23 December 2020, 08:30 AM
  • Lizzie Slee of Enterprise Nation discovers how three small food businesses have adapted their sales to the Covid-19 era

How 3 SMEs are boosting sales despite Covid

While it’s been difficult for fledgling food firms to plan, let alone launch a new product to the world this year, some have found new routes to market that have helped raise awareness and boost sales over the over the pandemic.

Small business support network Enterprise Nation, which has more than 60,000 SME members in the UK, says digital uptake and online sales, coupled with the British consumer’s pledge to spend more with small firms this year, has helped keep small food businesses afloat and in some cases, buoyant.

Emma Jones, founder of Enterprise Nation, said: “While many of the usual routes to market such as Christmas markets and high street independents have been curtailed, we’ve seen the majority of small businesses confront their own worst digital fears and pivot their sales online. 

“And while it’s taken some adaptation; they have still been able to take advantage of the broader consumer pledge to spend a higher percentage of their Christmas budget with small businesses.

“Having found this new outlet, most now see also digital playing an increasing role in their future business model into 2021.”

Enterprise Nation did its own independent research amongst shoppers earlier this month, and found there was a real determination to spend more of their Christmas shopping budget with small firms this year because they felt it was more beneficial to the economy. Shoppers pledged to spend an extra £272m with independents this Christmas. It also found:

    • 53% of shoppers feel spending with small firms is better for the economy than shopping with larger companies
    • 61% feel independents offer something unique
    • 37% say they will spend more with small shops, rising to 50% amongst 18 - 34 year-olds

We spoke to three brands that have adapted their sales in different ways over the pandemic and are seeing results.

Ayesha Grover, founder of start-up gluten-free flour producer STRP’D, was ready to launch a new range of tiger nut drinks in independent London cafes in March. Her plan had been to test her new products and gain feedback before launching far and wide.

That was put on hold, but it gave the entrepreneur time to re-think her idea, and she quickly developed tiger nut flour, a gluten-free, nutrient-rich, nut and allergen-free and sustainable flour.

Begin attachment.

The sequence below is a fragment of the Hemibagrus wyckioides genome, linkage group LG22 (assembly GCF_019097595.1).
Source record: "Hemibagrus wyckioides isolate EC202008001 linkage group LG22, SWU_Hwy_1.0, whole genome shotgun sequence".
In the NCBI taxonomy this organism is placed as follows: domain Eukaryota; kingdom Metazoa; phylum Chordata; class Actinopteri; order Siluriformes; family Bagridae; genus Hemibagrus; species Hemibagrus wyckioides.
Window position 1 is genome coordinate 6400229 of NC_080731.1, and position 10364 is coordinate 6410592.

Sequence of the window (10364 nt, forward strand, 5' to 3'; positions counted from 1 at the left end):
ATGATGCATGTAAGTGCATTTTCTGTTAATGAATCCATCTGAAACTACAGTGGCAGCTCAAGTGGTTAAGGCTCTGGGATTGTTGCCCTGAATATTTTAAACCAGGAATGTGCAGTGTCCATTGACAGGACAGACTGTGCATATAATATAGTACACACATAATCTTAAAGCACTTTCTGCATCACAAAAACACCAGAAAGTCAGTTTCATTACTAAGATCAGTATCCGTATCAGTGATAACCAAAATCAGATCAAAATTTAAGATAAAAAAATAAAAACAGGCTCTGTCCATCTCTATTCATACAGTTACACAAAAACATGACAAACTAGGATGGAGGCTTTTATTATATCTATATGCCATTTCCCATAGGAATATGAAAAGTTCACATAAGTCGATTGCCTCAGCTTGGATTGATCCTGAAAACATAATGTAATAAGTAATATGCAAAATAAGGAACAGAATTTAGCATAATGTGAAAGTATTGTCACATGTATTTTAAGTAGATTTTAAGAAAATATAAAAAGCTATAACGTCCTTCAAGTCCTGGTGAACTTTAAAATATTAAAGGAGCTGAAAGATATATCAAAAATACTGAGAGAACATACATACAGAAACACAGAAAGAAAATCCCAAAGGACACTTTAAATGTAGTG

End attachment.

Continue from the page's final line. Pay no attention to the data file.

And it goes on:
She launched in August, selling online via her own e-commerce website and then moved her products onto Amazon in order to gain the kind of traction she couldn’t access via the high street.

Ayesha said: “We had hoped to gain consumer insight for our drinks range through sampling in hipster cafes, speciality stores and things like Boots Meal Deals.

“But when Covid hit, we shelved the plan. As the pandemic went on, we spotted the trend for baking and the huge shortage for allergen-free and gluten-free flour. We developed STRP’D and got it straight out to market by August. The tiger nut is little known but it’s great for your gut health – another increasing health and wellness trend we were seeing.”

The company invested in SEO, studied best seller practice via Amazon’s Small Business Accelerator and found a unique way to gather sampling feedback via fitness app Sweatcoin. Sweatcoin is an app that measures and rewards your steps, and people redeemed their coins against her product.

Kate Saunders, founder of cake and Christmas pudding company Blackberry Cottage would normally have been selling at seasonal Christmas markets in the run up to the festive period, but has instead worked on her e-commerce via her own website and selling via virtual markets, and online on the Amazon marketplace. She has developed her digital capability to make up for the shortfall – and enjoyed the learning element – she also used the free the Amazon Small Business Accelerator.

“I’ve lost in one way but gained in another,” Kate said.

Michael Thompson, founder of Northern Ireland-based alcohol-infused biscuit firm Boozy Biccies went full-time on his side hustle over the pandemic after losing his full-time job.

He now sells online via independent off-licenses and gift shops, and while he still has not been stocked in any physical outlet, production is already at full capacity. He also sells via his own website and Amazon.

He said: “My own sales have always been online, but my retailers’ sales have exploded online, with orders more than tripling. I had plans to expand my sales to retailers for Christmas, but their new volume of orders for their online sales, means I still don’t have a product on a shelf and I’m almost at production capacity again, after expanding in August. 

“As I sell through off licenses and gift shops, my retail sales plans won’t change, but I am modifying my packaging. Instead of focusing purely on attractive products that utilise the shelf space, the same product must be adaptable to being sold online by the retailer. Before, these would have been two different designs for two different markets.

“I like my own website, but the back end of any site needs regular updates, user experience checks and security audits. With Amazon I can list my products and focus on shipping the product, leaving all the technical worries to someone else.”

Despite the challenges 2020 has posed for small brands and retailers, their knack for innovation and agility has proven to be a lifeline, standing them in good stead as they head into 2021.

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